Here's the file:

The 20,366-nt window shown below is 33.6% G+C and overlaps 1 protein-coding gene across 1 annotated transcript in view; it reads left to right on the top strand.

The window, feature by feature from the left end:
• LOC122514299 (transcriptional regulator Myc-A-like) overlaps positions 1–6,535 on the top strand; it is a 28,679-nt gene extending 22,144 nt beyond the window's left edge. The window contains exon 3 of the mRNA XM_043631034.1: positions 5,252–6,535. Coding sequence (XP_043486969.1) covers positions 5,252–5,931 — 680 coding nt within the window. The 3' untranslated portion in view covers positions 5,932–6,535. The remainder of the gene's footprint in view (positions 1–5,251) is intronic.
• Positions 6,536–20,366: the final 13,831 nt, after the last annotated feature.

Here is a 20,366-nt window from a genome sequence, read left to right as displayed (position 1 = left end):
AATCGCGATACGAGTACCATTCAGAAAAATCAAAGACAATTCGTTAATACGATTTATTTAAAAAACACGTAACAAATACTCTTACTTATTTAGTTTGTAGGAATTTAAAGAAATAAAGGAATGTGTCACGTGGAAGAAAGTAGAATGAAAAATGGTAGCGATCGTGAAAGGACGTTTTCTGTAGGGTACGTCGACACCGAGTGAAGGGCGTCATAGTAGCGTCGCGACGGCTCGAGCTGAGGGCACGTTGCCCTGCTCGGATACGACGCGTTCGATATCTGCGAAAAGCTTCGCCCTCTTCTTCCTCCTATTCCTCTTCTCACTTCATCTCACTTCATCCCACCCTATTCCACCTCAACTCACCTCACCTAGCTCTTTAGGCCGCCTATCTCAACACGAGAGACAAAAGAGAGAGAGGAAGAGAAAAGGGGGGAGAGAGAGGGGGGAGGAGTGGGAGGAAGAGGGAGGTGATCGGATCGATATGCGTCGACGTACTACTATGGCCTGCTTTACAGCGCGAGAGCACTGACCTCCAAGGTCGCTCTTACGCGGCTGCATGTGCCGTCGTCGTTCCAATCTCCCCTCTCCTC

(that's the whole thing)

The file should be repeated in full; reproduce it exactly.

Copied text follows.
The 20,366-nt window shown below is 33.6% G+C and overlaps 1 protein-coding gene across 1 annotated transcript in view; it reads left to right on the top strand.

The window, feature by feature from the left end:
• LOC122514299 (transcriptional regulator Myc-A-like) overlaps positions 1–6,535 on the top strand; it is a 28,679-nt gene extending 22,144 nt beyond the window's left edge. The window contains exon 3 of the mRNA XM_043631034.1: positions 5,252–6,535. Coding sequence (XP_043486969.1) covers positions 5,252–5,931 — 680 coding nt within the window. The 3' untranslated portion in view covers positions 5,932–6,535. The remainder of the gene's footprint in view (positions 1–5,251) is intronic.
• Positions 6,536–20,366: the final 13,831 nt, after the last annotated feature.

Here is a 20,366-nt window from a genome sequence, read left to right as displayed (position 1 = left end):
AATCGCGATACGAGTACCATTCAGAAAAATCAAAGACAATTCGTTAATACGATTTATTTAAAAAACACGTAACAAATACTCTTACTTATTTAGTTTGTAGGAATTTAAAGAAATAAAGGAATGTGTCACGTGGAAGAAAGTAGAATGAAAAATGGTAGCGATCGTGAAAGGACGTTTTCTGTAGGGTACGTCGACACCGAGTGAAGGGCGTCATAGTAGCGTCGCGACGGCTCGAGCTGAGGGCACGTTGCCCTGCTCGGATACGACGCGTTCGATATCTGCGAAAAGCTTCGCCCTCTTCTTCCTCCTATTCCTCTTCTCACTTCATCTCACTTCATCCCACCCTATTCCACCTCAACTCACCTCACCTAGCTCTTTAGGCCGCCTATCTCAACACGAGAGACAAAAGAGAGAGAGGAAGAGAAAAGGGGGGAGAGAGAGGGGGGAGGAGTGGGAGGAAGAGGGAGGTGATCGGATCGATATGCGTCGACGTACTACTATGGCCTGCTTTACAGCGCGAGAGCACTGACCTCCAAGGTCGCTCTTACGCGGCTGCATGTGCCGTCGTCGTTCCAATCTCCCCTCTCCTC